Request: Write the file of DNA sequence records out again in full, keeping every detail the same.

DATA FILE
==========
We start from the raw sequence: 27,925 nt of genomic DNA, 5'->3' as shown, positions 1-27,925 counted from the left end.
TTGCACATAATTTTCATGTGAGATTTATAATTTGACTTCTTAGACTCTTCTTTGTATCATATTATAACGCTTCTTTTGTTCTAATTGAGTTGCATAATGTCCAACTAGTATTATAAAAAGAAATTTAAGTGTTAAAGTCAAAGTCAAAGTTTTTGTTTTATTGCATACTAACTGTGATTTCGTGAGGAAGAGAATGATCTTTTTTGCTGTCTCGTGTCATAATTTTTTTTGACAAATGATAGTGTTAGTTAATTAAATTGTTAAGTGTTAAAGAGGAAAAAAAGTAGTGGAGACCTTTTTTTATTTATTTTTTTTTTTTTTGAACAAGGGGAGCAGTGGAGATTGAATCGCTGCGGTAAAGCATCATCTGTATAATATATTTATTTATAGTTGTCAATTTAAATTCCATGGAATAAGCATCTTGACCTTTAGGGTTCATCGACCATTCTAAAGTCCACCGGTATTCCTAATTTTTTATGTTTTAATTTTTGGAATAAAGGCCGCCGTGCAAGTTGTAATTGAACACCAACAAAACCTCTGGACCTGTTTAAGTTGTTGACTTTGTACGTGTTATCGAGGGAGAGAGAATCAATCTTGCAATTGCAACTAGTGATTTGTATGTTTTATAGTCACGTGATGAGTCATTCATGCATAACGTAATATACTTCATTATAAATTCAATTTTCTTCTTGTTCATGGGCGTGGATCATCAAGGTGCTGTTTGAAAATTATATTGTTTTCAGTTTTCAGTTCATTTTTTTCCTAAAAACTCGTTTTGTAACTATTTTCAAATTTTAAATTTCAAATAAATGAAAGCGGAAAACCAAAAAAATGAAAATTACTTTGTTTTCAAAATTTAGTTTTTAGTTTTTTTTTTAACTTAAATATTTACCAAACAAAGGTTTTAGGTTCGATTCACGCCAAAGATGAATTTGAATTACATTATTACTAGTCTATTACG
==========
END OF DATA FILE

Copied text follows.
We start from the raw sequence: 27,925 nt of genomic DNA, 5'->3' as shown, positions 1-27,925 counted from the left end.
TTGCACATAATTTTCATGTGAGATTTATAATTTGACTTCTTAGACTCTTCTTTGTATCATATTATAACGCTTCTTTTGTTCTAATTGAGTTGCATAATGTCCAACTAGTATTATAAAAAGAAATTTAAGTGTTAAAGTCAAAGTCAAAGTTTTTGTTTTATTGCATACTAACTGTGATTTCGTGAGGAAGAGAATGATCTTTTTTGCTGTCTCGTGTCATAATTTTTTTTGACAAATGATAGTGTTAGTTAATTAAATTGTTAAGTGTTAAAGAGGAAAAAAAGTAGTGGAGACCTTTTTTTATTTATTTTTTTTTTTTTTGAACAAGGGGAGCAGTGGAGATTGAATCGCTGCGGTAAAGCATCATCTGTATAATATATTTATTTATAGTTGTCAATTTAAATTCCATGGAATAAGCATCTTGACCTTTAGGGTTCATCGACCATTCTAAAGTCCACCGGTATTCCTAATTTTTTATGTTTTAATTTTTGGAATAAAGGCCGCCGTGCAAGTTGTAATTGAACACCAACAAAACCTCTGGACCTGTTTAAGTTGTTGACTTTGTACGTGTTATCGAGGGAGAGAGAATCAATCTTGCAATTGCAACTAGTGATTTGTATGTTTTATAGTCACGTGATGAGTCATTCATGCATAACGTAATATACTTCATTATAAATTCAATTTTCTTCTTGTTCATGGGCGTGGATCATCAAGGTGCTGTTTGAAAATTATATTGTTTTCAGTTTTCAGTTCATTTTTTTCCTAAAAACTCGTTTTGTAACTATTTTCAAATTTTAAATTTCAAATAAATGAAAGCGGAAAACCAAAAAAATGAAAATTACTTTGTTTTCAAAATTTAGTTTTTAGTTTTTTTTTTAACTTAAATATTTACCAAACAAAGGTTTTAGGTTCGATTCACGCCAAAGATGAATTTGAATTACATTATTACTAGTCTATTACG